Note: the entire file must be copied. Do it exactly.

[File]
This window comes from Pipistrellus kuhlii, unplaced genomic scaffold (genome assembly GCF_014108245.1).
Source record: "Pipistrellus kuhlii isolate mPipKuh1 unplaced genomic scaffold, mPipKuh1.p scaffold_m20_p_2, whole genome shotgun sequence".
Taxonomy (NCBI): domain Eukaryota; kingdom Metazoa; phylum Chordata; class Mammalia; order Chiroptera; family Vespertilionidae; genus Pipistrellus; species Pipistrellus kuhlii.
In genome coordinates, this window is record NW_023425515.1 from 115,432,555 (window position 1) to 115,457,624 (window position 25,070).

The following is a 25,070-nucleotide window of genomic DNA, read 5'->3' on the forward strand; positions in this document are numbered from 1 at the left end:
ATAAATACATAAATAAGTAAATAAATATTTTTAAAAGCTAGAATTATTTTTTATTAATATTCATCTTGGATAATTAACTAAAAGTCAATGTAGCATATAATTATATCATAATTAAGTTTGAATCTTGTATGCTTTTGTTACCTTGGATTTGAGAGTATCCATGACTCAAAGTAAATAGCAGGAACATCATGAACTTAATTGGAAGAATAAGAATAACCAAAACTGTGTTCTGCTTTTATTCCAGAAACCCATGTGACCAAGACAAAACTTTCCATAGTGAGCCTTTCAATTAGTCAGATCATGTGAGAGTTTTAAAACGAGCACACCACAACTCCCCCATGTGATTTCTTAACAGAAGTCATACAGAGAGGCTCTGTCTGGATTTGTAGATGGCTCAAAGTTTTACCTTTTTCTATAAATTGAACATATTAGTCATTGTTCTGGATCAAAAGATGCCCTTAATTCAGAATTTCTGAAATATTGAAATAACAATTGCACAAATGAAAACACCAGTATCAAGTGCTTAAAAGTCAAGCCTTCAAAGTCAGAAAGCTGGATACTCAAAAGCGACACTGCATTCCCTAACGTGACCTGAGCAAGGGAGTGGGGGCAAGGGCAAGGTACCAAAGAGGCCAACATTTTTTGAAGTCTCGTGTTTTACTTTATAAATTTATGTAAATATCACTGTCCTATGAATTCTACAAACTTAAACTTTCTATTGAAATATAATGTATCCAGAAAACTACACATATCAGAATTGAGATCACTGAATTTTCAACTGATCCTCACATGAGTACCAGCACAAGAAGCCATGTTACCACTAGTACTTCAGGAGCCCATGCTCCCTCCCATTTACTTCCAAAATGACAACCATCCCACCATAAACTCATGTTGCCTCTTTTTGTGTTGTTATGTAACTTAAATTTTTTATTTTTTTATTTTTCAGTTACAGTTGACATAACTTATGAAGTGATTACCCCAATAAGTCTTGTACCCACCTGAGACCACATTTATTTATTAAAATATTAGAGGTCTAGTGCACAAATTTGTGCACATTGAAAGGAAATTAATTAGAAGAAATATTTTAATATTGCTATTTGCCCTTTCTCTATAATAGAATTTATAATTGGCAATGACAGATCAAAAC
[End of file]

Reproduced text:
This window comes from Pipistrellus kuhlii, unplaced genomic scaffold (genome assembly GCF_014108245.1).
Source record: "Pipistrellus kuhlii isolate mPipKuh1 unplaced genomic scaffold, mPipKuh1.p scaffold_m20_p_2, whole genome shotgun sequence".
Taxonomy (NCBI): domain Eukaryota; kingdom Metazoa; phylum Chordata; class Mammalia; order Chiroptera; family Vespertilionidae; genus Pipistrellus; species Pipistrellus kuhlii.
In genome coordinates, this window is record NW_023425515.1 from 115,432,555 (window position 1) to 115,457,624 (window position 25,070).

The following is a 25,070-nucleotide window of genomic DNA, read 5'->3' on the forward strand; positions in this document are numbered from 1 at the left end:
ATAAATACATAAATAAGTAAATAAATATTTTTAAAAGCTAGAATTATTTTTTATTAATATTCATCTTGGATAATTAACTAAAAGTCAATGTAGCATATAATTATATCATAATTAAGTTTGAATCTTGTATGCTTTTGTTACCTTGGATTTGAGAGTATCCATGACTCAAAGTAAATAGCAGGAACATCATGAACTTAATTGGAAGAATAAGAATAACCAAAACTGTGTTCTGCTTTTATTCCAGAAACCCATGTGACCAAGACAAAACTTTCCATAGTGAGCCTTTCAATTAGTCAGATCATGTGAGAGTTTTAAAACGAGCACACCACAACTCCCCCATGTGATTTCTTAACAGAAGTCATACAGAGAGGCTCTGTCTGGATTTGTAGATGGCTCAAAGTTTTACCTTTTTCTATAAATTGAACATATTAGTCATTGTTCTGGATCAAAAGATGCCCTTAATTCAGAATTTCTGAAATATTGAAATAACAATTGCACAAATGAAAACACCAGTATCAAGTGCTTAAAAGTCAAGCCTTCAAAGTCAGAAAGCTGGATACTCAAAAGCGACACTGCATTCCCTAACGTGACCTGAGCAAGGGAGTGGGGGCAAGGGCAAGGTACCAAAGAGGCCAACATTTTTTGAAGTCTCGTGTTTTACTTTATAAATTTATGTAAATATCACTGTCCTATGAATTCTACAAACTTAAACTTTCTATTGAAATATAATGTATCCAGAAAACTACACATATCAGAATTGAGATCACTGAATTTTCAACTGATCCTCACATGAGTACCAGCACAAGAAGCCATGTTACCACTAGTACTTCAGGAGCCCATGCTCCCTCCCATTTACTTCCAAAATGACAACCATCCCACCATAAACTCATGTTGCCTCTTTTTGTGTTGTTATGTAACTTAAATTTTTTATTTTTTTATTTTTCAGTTACAGTTGACATAACTTATGAAGTGATTACCCCAATAAGTCTTGTACCCACCTGAGACCACATTTATTTATTAAAATATTAGAGGTCTAGTGCACAAATTTGTGCACATTGAAAGGAAATTAATTAGAAGAAATATTTTAATATTGCTATTTGCCCTTTCTCTATAATAGAATTTATAATTGGCAATGACAGATCAAAAC